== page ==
The latter is by far the longest song on here, comprised of just Stu Smith's meandering, beautiful-then-jagged guitar lines gliding along over the top of Danny Mee's steadily-building drums and Trey Lavigne's unwavering, insanely focused bass, the rhythm thundering along like a freight truck going full-tilt somewhere out in the middle of the desert on a dark, moonless night. You can practically hear the white lines of the highway skipping past beneath the tires. Eventually it all builds to a roaring colossus of rhythmic, hypnotic sound, churning and blazing and -- in spite of the length -- impossible to turn off. Put it on at night and just go, anywhere at all, and the world seems to melt away beneath the tires. How many bands out there can do that?
[The Jonx are playing their CD release party 4/9/10 at Rudyar'ds, along with Woozyhelmet, Muhammad Ali, & 500 Megatons of Boogie.]
The Ultra Siberian Pant Factory
This band must really hate writers. How else can you explain naming your band "The Ultra Siberian Pant Factory"? Length and depth of syllables aside, the inclusion of "Pant" and not "Pants," like it should be, is a mother-humper. Then, on top of it all, the band names their album Omniumgatherum. What the fuck is that? Do they realize how many times an album title is used in a typical review? Well, I can tell you in this review it'll only be once, and you just saw it.
Trying to define USPFx -- that's the acronym they use, although I hear they've since shortened the band name to just "The Pant Factory" -- is as difficult as divining how they chose their name. The band's sound is best described as a souped-up combination of Dream Theater and Every Time I Die; just think of the most insanely progressive bunch of metalcore guys you could ever hope to meet, and you'll be right there.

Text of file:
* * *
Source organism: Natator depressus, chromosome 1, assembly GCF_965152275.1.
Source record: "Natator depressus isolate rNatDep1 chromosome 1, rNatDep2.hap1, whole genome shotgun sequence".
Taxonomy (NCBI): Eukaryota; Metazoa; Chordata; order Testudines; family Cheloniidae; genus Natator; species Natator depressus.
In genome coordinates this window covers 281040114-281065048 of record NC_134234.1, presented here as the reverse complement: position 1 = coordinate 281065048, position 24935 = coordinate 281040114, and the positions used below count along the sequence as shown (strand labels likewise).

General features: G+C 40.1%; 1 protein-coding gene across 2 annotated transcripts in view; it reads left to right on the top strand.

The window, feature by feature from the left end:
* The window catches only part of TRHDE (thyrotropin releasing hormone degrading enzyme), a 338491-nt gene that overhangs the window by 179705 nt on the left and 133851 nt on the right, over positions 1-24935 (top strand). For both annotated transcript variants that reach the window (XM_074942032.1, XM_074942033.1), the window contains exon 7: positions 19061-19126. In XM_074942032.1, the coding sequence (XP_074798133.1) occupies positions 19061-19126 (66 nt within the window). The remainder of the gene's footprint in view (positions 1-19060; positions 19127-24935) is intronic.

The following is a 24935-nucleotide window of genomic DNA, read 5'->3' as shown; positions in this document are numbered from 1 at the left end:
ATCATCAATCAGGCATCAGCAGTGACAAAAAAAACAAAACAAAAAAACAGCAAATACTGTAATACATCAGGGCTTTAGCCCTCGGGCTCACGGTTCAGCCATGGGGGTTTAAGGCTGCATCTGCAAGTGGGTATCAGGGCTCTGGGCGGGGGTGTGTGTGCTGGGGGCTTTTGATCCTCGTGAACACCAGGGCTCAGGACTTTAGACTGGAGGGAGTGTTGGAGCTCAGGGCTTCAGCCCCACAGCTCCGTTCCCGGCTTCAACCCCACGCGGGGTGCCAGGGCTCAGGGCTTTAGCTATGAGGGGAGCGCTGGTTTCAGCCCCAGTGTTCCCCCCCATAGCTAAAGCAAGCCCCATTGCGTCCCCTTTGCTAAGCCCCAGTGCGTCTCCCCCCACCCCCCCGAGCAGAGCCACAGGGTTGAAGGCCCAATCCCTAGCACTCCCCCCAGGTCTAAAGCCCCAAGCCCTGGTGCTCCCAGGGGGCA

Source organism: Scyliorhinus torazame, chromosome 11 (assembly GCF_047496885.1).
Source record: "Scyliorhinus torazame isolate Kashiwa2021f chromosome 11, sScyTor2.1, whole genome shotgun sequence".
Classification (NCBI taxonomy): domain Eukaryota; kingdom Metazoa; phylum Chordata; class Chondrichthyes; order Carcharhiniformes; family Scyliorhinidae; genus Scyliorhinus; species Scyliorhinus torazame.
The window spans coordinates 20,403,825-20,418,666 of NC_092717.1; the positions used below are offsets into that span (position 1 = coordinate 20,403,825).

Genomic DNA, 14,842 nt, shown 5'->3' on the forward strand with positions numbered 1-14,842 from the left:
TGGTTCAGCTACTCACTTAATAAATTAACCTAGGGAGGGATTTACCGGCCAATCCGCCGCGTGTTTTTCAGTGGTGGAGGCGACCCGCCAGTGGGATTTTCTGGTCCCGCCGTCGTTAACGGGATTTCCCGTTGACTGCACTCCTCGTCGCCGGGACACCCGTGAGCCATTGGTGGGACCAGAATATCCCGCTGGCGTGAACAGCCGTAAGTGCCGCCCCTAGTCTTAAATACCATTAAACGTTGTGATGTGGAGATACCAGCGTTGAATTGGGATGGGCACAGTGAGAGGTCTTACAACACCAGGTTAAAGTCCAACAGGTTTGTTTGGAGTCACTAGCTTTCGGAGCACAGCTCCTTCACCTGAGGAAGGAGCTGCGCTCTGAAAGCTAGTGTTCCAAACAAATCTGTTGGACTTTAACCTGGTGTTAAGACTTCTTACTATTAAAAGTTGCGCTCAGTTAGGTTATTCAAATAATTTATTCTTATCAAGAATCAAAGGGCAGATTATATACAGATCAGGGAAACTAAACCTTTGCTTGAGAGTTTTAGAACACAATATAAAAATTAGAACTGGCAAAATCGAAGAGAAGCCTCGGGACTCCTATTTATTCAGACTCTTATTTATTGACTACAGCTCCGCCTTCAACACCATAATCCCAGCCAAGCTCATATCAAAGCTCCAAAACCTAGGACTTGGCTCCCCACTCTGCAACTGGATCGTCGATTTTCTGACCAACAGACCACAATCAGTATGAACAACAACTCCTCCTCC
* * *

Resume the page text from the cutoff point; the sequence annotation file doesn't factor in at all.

What makes this band so good is that they eschew the "look at me" masturbatory leanings of a typical progressive band. While the band members do play their asses off and have skills that are unparalleled, every note seems to fit the song in which it's played. Guitarist George Heathco is beyond phenomenal. While he does show a Steve Vai or Joe Satriani influence, he also mixes in the sounds of modern acts like math-metallers Dillinger Escape Plan. His backing members are no slouches, either. Both drummer Gus Alvarado and bassist Jack Gordon do a remarkable job in providing a solid foundation for the song while showcasing their own proficiency, as well.
The lone drawback is singer Benjamin Cunningham. I'm sure that he is a nice guy and calls his mother once a week, but his vocals are very off-putting. Most of the time he comes across like a bad Corey Taylor. His growls are far from menacing and about as intimidating as a Twilight fan club meeting, and unfortunately, his clean vocals are about as good. He doesn't seem to possess the ability to hit a nice high note -- whenever he does, it sounds like he's struggling. I don't mean to pick on Mr. Cunningham, but his performance detracts from what his bandmates are playing. On a couple of the tracks, his voice sounds a lot better, so maybe this CD was recorded over a period of time where he was able to progress.
All in all, USPFX has released a very interesting record; it's so well-played that you discover new things every time you hear it.
[The Ultra Siberian Pant Factory (aka The Pant Factory) is playing 4/23/10 at Fitzgerald's, along with Vehement Burn & Giant Battle Monster.]